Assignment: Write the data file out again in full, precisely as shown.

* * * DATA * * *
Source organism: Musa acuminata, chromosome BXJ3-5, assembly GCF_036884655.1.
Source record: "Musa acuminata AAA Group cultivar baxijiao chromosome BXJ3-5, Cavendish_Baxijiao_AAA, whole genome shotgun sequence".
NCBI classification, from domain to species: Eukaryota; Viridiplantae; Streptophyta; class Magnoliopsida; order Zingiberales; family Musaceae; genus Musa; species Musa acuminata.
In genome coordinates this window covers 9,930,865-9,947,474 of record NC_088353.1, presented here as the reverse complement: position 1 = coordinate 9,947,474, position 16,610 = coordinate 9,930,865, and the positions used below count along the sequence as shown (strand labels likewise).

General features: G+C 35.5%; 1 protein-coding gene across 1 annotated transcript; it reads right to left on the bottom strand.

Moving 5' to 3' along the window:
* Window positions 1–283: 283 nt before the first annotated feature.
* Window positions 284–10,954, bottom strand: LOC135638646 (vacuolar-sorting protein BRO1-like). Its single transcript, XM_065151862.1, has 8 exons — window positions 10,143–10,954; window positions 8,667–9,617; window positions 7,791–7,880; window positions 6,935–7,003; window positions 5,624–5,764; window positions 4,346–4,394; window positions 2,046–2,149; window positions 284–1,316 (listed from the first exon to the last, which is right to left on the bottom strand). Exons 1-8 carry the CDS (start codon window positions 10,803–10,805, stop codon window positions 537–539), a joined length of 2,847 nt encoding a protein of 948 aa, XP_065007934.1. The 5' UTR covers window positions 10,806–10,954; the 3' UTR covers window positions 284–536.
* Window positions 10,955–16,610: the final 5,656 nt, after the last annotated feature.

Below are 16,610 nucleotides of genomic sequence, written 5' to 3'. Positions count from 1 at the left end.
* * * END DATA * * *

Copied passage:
Source organism: Musa acuminata, chromosome BXJ3-5, assembly GCF_036884655.1.
Source record: "Musa acuminata AAA Group cultivar baxijiao chromosome BXJ3-5, Cavendish_Baxijiao_AAA, whole genome shotgun sequence".
NCBI classification, from domain to species: Eukaryota; Viridiplantae; Streptophyta; class Magnoliopsida; order Zingiberales; family Musaceae; genus Musa; species Musa acuminata.
In genome coordinates this window covers 9,930,865-9,947,474 of record NC_088353.1, presented here as the reverse complement: position 1 = coordinate 9,947,474, position 16,610 = coordinate 9,930,865, and the positions used below count along the sequence as shown (strand labels likewise).

General features: G+C 35.5%; 1 protein-coding gene across 1 annotated transcript; it reads right to left on the bottom strand.

Moving 5' to 3' along the window:
* Window positions 1–283: 283 nt before the first annotated feature.
* Window positions 284–10,954, bottom strand: LOC135638646 (vacuolar-sorting protein BRO1-like). Its single transcript, XM_065151862.1, has 8 exons — window positions 10,143–10,954; window positions 8,667–9,617; window positions 7,791–7,880; window positions 6,935–7,003; window positions 5,624–5,764; window positions 4,346–4,394; window positions 2,046–2,149; window positions 284–1,316 (listed from the first exon to the last, which is right to left on the bottom strand). Exons 1-8 carry the CDS (start codon window positions 10,803–10,805, stop codon window positions 537–539), a joined length of 2,847 nt encoding a protein of 948 aa, XP_065007934.1. The 5' UTR covers window positions 10,806–10,954; the 3' UTR covers window positions 284–536.
* Window positions 10,955–16,610: the final 5,656 nt, after the last annotated feature.

Below are 16,610 nucleotides of genomic sequence, written 5' to 3'. Positions count from 1 at the left end.